The King Eurystheus was terribly frightened at the very prospect of having the boar to keep, and when he heard Hercules was coming to town with the animal on his shoulders he took to the brazen underground chamber, which he had built, when Hercules came in with the body of the Nemean lion. There he stayed for several days, according to a good old historian, Diodorus, who in writing of the King told that he was so great a coward.


Although Eurystheus was seized with tremor at the coming of Hercules with the Erymanthian boar, still he continued relentless, and demanded the performance of the next task, which was nothing less than the cleaning out in one day of stables where numerous cattle had been confined for many years. These noisome stalls belonged to Augeas, a King of Elis and a man rich in herds—so rich indeed that as the years passed and his cattle increased he could not find men enough to care for his kine and their house. Thus the animals had continued, and had so littered their abiding place that it had become well nigh intolerable and a source of disease and even of pestilence to the people.

When Hercules came to King Augeas he said nothing to him of the command Eurystheus had laid upon him, but looking through the stables which covered a space of many meadows he spoke of the cattle and the evil condition of their housing. "The moon-eyed kine will do better in clean stables," said the wise Hercules, "and if thou wilt pledge me a tenth of thy herds I will clean out thy stalls in a day." To this Augeas delightedly agreed and, speaking as they were in the presence of the young son of the King, Hercules called upon the prince to witness the pact.

Now Hercules in going about the great stables had noticed that at the upper end of their building flowed a swift river, and at the lower end was a second swift stream. When therefore Augeas had pledged himself to the work, Hercules, beginning early next day, took down the walls at the upper end of the stalls and the walls at the lower end. Then with his own mighty hands he dug channels and canals and led the waters of the upper swift-flowing river into the heavily littered floor of the stalls. And the waters rose and pushed the litter before them and made one channel into the lower river, and then another and another and so, working through the hours of the day, the upper river scoured the stables clean and carried the refuse to the lower river. And the lower river took the burden and carried it out to the salt sea, which is ever and always cleaning and purifying whatever comes to its waters. And when night fell there stood the hero Hercules looking at his work—the filthy stables of Augeas cleaned.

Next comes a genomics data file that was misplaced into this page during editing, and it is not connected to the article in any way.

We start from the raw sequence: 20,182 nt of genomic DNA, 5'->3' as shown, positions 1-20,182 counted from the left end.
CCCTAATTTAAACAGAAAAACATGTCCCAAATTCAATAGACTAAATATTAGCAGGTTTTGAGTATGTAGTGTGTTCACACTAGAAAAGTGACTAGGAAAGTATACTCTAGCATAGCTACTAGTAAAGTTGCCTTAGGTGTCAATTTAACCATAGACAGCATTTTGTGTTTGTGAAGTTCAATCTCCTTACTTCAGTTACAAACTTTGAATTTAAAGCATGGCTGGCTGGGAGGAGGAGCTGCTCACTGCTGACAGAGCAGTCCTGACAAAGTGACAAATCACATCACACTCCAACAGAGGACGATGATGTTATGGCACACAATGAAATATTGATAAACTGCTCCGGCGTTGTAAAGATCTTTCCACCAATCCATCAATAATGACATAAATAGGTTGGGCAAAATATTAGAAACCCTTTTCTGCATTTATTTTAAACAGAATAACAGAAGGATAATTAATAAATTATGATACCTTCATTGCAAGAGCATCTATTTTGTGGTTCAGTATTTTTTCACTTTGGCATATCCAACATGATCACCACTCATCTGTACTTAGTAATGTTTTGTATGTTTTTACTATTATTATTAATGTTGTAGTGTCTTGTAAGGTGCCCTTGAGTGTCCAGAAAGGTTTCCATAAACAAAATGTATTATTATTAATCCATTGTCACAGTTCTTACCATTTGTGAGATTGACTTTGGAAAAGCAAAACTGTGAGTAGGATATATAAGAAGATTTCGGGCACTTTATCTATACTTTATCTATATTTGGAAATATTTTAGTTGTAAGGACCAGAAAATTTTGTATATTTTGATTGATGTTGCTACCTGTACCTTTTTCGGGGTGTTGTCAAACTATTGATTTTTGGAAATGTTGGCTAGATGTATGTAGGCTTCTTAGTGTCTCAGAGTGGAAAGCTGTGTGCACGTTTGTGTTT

When next day Hercules asked for the tenth of the herds which the King had pledged, Augeas refused to stand by his agreement. He had learned that this labour of cleaning his stables had been imposed upon Hercules, and he claimed he should pay nothing for it; in fact, he denied he had promised anything, and offered to lay the matter before judges. The cause therefore was tried, and at the trial the young son of the King, who had witnessed the pact, testified to the truth of Hercules' claim. This so enraged his father that in most high-handed manner he banished both his son and the hero from Elis without waiting for the judgment of the court. Hercules returned to Mycenae. But again the cowardly and contemptible Eurystheus refused to count this labour, saying Hercules had done it for hire.


Far in the famed land of Arcadia is a beautiful lake known so many years ago, as in the time of Hercules, and even by us in our day, as Lake Stymphalus. It is a lake of pure sweet water and it lies, as such waters lie in our own country, high up in mountains and amid hillsides covered with firs and poplars and clinging vines and wild blossoms.

In our day the lake is a resort for gentle singing birds, but in the time of Hercules other birds were there also. The other birds were water fowls, and they had gathered at Lake Stymphalus because they had been driven out of their old home by wolves, who alone were hungrier and more destructive than they. These fowls had claws of iron, and every feather of theirs was sharper than a barbed arrow, and so strong and fierce and ravenous they were that they would dart from the air and attack hunters, yea, and pecking them down would tear and strip their flesh till but a bony skeleton remained of that which a few minutes before had been a strong, active, buoyant man seeking in the chase food for his hearthside.

To make way with this horrid tribe of the air was the sixth command Eurystheus laid upon Hercules. Toward Lake Stymphalus therefore turned our hero. Again he walked Arcadian waysides, and again as he fared the spring sun shone above, and the birds sang welcome, and the narcissus lifted its golden cup, and as he went his heart rejoiced in his life, whatever the difficulty of his labour, and in the beauty of the world before his eyes. And as he walked also he thought of how he should accomplish the great undertaking upon which he was bent.